Raymond Roth Disappearance: People Who Faked Their Own Deaths (Photos)
A man who disappeared in New York and then turned alive may have been pulling a fast one, says his wife. The Daily Beast runs down some of the best faked deaths.
Investigators have been digging into the case of Raymond Roth, the Long Island man who went missing during a swim off the coast of New York on July 28—and was soon after pulled over for speeding in South Carolina. Now his wife has suggested that he may have faked his own death with his son’s help. If it’s true, Roth isn’t the only person who’s tried to disappear from his own existence. The Daily Beast runs down a list of eight fakers who tried staging an untimely demise.
Raymond Roth increased his life insurance and then went for a swim off the coast of Jones Beach. Local law enforcement launched a massive search when he didn’t return to shore, but he was presumed dead. His wife started planning his funeral, but then came across emails he’d been sending his son with instructions for how to get in touch after he left town. Police found him just a few days later in South Carolina, driving 90 miles per hour down the highway. Roth hasn’t been charged with any crimes.
Faced with financial ruin and potential prosecution for fraud, Indiana financier Marcus Schrenker hopped into a plane and ditched it somewhere over Alabama in January 2009. Schrenker sent out an S.O.S. message and safely parachuted to the ground, where he had a motorcycle waiting. He hid out at a campsite for several days before authorities found him and charged him with intentionally destroying an airplane and faking a distress call. He wound up with a 50-month prison sentence.
In March 2002 former British teacher John Darwin paddled his red canoe out to sea and disappeared. But it all turned out to be a scheme between Darwin and his wife, and the couple went so far as to keep it from their sons, who believed their dad was dead for half a decade. Darwin fled to Panama and lived under an assumed name, while his wife Anne collected hundreds of thousands of pounds in life insurance. Five years after his “accident,” Darwin walked into a London police station claiming he had amnesia. Both Darwins were tried for fraud and received jail time.
Ken Kesey is probably best known for his book, One Flew Over the Cuckoo’s Nest. But the acclaimed author also tried to fake his death to get out of a drug charge. Arrested in 1965 for marijuana possession, Kesey convinced his friends to leave his truck by the side of the road in California along with a suicide note. He took off for Mexico, but returned eight months later and was promptly arrested.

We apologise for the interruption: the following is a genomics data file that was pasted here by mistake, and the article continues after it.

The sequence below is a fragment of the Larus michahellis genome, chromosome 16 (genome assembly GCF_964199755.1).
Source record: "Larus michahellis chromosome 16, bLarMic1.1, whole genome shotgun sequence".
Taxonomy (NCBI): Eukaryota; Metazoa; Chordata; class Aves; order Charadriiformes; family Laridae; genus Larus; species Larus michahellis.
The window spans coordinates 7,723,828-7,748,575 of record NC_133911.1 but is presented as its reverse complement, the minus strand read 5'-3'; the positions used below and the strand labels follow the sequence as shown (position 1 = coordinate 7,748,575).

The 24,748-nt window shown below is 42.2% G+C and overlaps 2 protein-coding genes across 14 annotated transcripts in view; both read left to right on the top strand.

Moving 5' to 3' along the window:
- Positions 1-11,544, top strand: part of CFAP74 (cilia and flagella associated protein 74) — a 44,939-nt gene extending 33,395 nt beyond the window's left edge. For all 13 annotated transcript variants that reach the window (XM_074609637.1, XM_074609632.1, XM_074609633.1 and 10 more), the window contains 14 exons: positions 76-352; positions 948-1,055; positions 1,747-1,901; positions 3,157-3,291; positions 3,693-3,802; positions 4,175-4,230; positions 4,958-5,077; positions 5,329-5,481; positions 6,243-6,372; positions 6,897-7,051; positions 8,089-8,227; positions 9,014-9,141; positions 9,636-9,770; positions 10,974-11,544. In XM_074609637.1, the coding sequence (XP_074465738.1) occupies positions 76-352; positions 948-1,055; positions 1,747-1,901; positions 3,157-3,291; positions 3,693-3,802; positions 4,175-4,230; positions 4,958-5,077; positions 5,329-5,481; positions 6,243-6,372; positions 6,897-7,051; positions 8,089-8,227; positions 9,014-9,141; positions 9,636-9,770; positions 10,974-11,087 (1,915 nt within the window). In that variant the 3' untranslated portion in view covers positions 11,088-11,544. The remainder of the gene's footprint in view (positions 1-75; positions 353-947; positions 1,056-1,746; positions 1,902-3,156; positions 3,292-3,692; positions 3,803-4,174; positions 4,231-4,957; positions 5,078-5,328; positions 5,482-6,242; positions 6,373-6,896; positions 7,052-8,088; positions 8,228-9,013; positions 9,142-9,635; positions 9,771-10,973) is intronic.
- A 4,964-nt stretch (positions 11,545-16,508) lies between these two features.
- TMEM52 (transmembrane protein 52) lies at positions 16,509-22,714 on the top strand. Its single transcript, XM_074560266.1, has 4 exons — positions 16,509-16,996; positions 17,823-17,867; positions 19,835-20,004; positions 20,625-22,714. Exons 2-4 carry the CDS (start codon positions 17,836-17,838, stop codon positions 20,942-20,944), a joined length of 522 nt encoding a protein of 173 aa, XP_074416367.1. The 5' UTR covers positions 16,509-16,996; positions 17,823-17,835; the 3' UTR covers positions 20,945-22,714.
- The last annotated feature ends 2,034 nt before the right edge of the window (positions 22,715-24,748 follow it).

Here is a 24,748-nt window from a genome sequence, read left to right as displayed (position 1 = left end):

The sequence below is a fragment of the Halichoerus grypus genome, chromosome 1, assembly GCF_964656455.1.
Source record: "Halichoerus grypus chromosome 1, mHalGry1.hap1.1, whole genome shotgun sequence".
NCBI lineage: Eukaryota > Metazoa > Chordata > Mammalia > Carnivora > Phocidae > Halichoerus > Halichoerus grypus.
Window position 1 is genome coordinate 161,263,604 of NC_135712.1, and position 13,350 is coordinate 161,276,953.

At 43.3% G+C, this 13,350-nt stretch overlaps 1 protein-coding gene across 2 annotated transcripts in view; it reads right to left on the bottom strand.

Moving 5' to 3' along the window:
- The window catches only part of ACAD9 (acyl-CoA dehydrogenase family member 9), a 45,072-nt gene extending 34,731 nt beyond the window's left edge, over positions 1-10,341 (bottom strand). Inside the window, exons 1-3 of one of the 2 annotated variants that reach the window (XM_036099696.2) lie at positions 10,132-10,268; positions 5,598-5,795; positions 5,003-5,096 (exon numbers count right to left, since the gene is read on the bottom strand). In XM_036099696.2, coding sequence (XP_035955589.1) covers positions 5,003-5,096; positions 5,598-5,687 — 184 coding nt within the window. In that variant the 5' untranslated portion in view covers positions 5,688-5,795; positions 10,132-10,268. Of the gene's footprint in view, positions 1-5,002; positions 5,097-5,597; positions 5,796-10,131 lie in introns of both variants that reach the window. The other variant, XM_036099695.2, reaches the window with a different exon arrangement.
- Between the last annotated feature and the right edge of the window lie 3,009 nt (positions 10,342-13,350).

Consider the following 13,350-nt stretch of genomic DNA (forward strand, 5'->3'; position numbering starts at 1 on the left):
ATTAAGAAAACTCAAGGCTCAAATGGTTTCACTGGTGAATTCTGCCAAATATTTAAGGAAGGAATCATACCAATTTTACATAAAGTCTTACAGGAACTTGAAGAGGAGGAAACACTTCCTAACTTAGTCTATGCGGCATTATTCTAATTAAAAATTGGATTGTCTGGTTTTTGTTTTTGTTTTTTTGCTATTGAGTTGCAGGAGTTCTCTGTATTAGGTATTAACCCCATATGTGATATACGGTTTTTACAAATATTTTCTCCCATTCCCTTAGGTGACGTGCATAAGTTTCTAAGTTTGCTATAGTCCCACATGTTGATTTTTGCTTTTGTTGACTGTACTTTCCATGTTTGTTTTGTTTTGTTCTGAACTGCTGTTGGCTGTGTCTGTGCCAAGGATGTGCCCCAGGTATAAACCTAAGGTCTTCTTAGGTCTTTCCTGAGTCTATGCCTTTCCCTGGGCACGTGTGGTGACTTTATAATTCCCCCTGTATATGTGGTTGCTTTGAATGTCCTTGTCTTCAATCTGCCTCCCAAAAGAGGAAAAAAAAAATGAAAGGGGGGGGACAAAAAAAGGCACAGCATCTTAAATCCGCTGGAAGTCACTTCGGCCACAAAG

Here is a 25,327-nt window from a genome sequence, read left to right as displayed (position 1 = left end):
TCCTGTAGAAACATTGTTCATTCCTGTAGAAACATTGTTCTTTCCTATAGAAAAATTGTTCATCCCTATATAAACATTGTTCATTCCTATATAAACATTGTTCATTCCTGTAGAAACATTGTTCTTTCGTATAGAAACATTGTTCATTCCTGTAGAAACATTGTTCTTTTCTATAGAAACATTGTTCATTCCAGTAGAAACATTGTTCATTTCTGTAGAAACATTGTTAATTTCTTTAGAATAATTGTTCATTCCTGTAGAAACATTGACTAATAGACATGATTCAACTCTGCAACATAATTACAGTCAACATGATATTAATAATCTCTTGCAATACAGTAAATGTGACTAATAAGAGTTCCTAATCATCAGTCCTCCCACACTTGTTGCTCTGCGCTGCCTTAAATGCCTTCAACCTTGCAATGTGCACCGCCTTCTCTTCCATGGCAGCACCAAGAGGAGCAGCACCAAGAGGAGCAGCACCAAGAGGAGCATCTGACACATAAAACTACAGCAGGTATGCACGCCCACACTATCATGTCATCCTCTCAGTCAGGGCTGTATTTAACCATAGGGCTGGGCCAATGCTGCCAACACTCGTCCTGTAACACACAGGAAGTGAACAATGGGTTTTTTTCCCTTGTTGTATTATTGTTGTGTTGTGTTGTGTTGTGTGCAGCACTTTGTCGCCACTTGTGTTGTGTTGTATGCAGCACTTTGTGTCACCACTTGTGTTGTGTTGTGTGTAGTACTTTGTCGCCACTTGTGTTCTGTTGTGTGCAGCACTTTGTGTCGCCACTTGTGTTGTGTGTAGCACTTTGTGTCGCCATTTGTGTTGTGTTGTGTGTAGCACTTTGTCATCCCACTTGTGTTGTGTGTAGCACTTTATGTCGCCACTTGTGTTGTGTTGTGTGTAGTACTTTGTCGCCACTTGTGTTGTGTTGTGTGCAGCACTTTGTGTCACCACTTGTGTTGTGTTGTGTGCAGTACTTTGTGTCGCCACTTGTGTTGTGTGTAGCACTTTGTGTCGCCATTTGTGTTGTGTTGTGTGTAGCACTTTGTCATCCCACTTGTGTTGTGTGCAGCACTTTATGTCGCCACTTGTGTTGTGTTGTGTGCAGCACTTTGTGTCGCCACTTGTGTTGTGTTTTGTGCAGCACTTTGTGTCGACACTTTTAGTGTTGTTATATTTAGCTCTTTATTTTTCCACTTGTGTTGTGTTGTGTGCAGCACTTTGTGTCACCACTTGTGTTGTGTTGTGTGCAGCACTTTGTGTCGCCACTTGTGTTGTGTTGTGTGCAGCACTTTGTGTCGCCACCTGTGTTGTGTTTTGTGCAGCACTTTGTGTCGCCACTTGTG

Nobody likes those pesky fees cellphone companies make you pay to break your contract. But Corey Taylor, a consultant from Chicago, took his distaste for them to a whole new level in 2007. Taylor was so unhappy with Verizon Wireless’s service that he created a fake death certificate and had a friend fax it to the company. “I thought, ‘What have I got to lose, besides a cellphone I despise?'” he told The Washington Post. But Verizon caught on and made him cough up the money anyway.
It’s not uncommon for a man to run away with his mistress, but John Stonehouse decided he had to stage his death in 1974 for the plan to work. Stonehouse, a member of Britain’s Parliament, pretended to drown off the coast of Miami Beach, leaving his clothes in the sand to make it seem like he died while swimming. When he was later found in Australia, he had assumed the identity of Joseph Markham, a constituent’s deceased husband. He returned to England, was found guilty of 18 counts of fraud, deception, and theft, and served three years in prison.
Gandaruban Subramaniam’s car-rental business folded in 1987, leaving him with a mountain of debt and creditors on his back. Two years later, the Singaporean faked his death by having his brother and wife tell others he was killed by Tamil rebels. Subramaniam fled overseas, and the family collected about $246,000 in insurance money. The ruse lasted for 20 years until Subramaniam tried to reenter Singapore under a fake name. He eventually pled guilty to insurance fraud.
Samuel Israel was a hedge-fund manager who was facing 20 years for swindling $450 million from investors after his company, the Bayou Group, went bust. But he didn’t want to go to jail. So he parked his SUV on the shoulder of the Bear Mountain Bridge on the Hudson River, left the keys in the car, and wrote the word “suicide is painless” on the hood. He then fled in an RV to a campground in Massachusetts where he spent several weeks before his mother convinced him to turn himself in.